Escaping a marriage of misery

Honour-bound … Bimala Devi Kadariya says she will have to wed the man who abused her older sister if she is forced to return to Nepal. Photo: Jacky Ghossein

IF SHE is made to return to Nepal, Bimala Devi Kadariya says she faces an ”honour” marriage to the man who abused her older sister so badly she took her life.

The 23-year-old, who says she has been warned she must take her sister’s place to erase the shame from the family, has been told that she does not qualify for Australia’s protection. After recently completing her studies in Sydney, Ms Kadariya has been refused a humanitarian visa by the Department of Immigration and the Refugee Review Tribunal. The Immigration Minister, Chris Bowen, has been asked to intervene and a spokesman said Ms Kadariya’s case was under consideration.

”I am most afraid of my dead sister’s husband,” Ms Kadariya said. ”If my father forces me to marry, I don’t know what I will do because I cannot bear to think about the possibility of being married to the man that caused my sister to suicide.”

Ms Kadariya was nine when she discovered the body of her older sister, Nirmala, hanging from a tree outside their family home in a remote village. Nirmala had returned to the family home and told them she could no longer bear the pain of the beatings from her husband.

Ms Kadariya said their father had insisted that Nirmala return and apologise to her husband because he considered it a big mistake for a woman to run away. While the cultural obligations regarding marriage were strict, Ms Kadariya said her sister had refused her father’s request.

”It was a great humiliation for my father if he encouraged his married daughter to remain in his home.”

Ms Kadariya says that she was promised in marriage to her brother-in-law when she was old enough to marry at the age of 13. When the marriage was due to take place, however, she ran away and sought refuge with her older siblings, who then helped her to leave the country for Australia on a student visa.Ms Kadariya has been in Australia for three years and recently completed a business diploma. She has been living at Homebush with the help of the Franciscan Missionaries of Mary, Refugee Advocacy and Pastoral Care group. The group intervened and made an application for a visa on her behalf fearing for her mental health and safety if she returned to Nepal.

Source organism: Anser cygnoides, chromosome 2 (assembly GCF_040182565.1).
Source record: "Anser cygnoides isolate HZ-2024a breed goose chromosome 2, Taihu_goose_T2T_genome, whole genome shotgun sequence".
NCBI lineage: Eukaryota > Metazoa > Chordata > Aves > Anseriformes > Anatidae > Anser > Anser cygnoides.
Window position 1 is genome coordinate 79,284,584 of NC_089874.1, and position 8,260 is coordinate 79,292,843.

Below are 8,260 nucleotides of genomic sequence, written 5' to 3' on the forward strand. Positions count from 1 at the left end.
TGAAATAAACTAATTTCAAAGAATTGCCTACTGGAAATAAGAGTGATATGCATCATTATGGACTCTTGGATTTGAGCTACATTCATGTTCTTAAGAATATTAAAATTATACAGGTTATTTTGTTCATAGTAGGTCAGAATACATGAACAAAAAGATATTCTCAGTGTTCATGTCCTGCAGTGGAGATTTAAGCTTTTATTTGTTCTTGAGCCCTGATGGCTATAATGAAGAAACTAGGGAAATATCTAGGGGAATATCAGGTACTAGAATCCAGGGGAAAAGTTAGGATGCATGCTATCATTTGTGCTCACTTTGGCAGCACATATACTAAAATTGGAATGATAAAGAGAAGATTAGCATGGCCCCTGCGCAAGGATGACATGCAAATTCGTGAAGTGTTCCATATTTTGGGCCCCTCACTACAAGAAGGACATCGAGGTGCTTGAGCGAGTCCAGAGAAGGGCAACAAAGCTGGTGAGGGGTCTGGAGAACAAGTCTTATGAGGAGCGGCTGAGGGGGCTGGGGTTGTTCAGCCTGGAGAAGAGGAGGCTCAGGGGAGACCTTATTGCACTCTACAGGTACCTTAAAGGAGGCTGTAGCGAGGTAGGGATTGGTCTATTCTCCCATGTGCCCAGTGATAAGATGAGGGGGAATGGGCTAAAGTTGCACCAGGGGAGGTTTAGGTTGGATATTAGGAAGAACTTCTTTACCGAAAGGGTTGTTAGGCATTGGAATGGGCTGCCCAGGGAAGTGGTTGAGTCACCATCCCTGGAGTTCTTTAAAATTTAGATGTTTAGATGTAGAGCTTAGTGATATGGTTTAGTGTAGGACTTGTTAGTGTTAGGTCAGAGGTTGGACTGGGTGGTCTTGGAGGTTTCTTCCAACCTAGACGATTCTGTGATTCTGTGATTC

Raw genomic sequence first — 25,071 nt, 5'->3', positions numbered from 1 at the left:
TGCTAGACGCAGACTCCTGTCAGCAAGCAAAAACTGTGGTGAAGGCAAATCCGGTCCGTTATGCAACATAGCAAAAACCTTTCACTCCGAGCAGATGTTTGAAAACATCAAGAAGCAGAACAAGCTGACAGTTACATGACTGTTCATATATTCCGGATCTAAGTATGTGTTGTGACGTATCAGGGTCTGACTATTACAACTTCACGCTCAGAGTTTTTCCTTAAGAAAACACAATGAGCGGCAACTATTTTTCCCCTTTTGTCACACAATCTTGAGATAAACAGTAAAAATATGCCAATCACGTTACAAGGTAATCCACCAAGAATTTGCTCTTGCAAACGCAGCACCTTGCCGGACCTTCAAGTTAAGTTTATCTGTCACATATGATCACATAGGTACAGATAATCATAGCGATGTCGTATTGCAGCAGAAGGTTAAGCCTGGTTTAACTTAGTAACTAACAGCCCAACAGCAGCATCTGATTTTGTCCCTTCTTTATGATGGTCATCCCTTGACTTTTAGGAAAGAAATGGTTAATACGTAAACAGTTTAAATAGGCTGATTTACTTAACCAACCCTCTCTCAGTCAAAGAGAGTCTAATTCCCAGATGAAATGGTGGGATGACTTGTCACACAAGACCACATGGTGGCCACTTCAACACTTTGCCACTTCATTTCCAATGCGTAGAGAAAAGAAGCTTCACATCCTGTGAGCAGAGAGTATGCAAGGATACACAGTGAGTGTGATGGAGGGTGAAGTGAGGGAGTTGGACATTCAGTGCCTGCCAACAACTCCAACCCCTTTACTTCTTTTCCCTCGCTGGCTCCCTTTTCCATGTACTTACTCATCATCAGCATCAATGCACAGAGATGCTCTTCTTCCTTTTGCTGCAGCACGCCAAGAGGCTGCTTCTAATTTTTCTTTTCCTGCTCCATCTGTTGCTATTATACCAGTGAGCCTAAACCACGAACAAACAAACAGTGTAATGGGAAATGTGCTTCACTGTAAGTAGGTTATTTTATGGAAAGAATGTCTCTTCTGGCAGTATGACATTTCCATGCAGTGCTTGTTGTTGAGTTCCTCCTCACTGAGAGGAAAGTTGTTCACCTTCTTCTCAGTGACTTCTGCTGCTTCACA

Her student visa has expired, her brother and sister in Nepal cannot support her financially and Ms Kadariya says the threat of the marriage deal still stands.

”My father and the community leaders will force me into a marriage that frightens me,” she said.

”If they hear that I am in the country they will find me and force me into the violent marriage and the Nepalese government will not protect me from this because women are supposed to do what they are told by their fathers, husbands and community elders.”

A spokesman for the Nepalese embassy in Canberra said that under Nepalese law no one could be forced into marriage.

In rejecting her visa application, both the department and the Refugee Review Tribunal said because Ms Kadariya had managed to avoid the marriage in the years after she ran away, it was unlikely she would be forced into it on her return. But her brother has already warned her in writing that she should ”think seriously about your returning to Nepal”.

”He told me recently that Rajan [her brother-in-law] is still waiting for me and that my father told him he would give me to Rajan as soon as I return from my studies,” she said.

A spokesman for Mr Bowen’s office said the department was assessing Ms Kadariya’s claims against the guidelines on ministerial powers regarding an intervention in the case.

”While this case is still is in progress, the department will continue to work with her to ensure she remains lawfully in Australia while her case is considered.”-source Sydney Morning Herald

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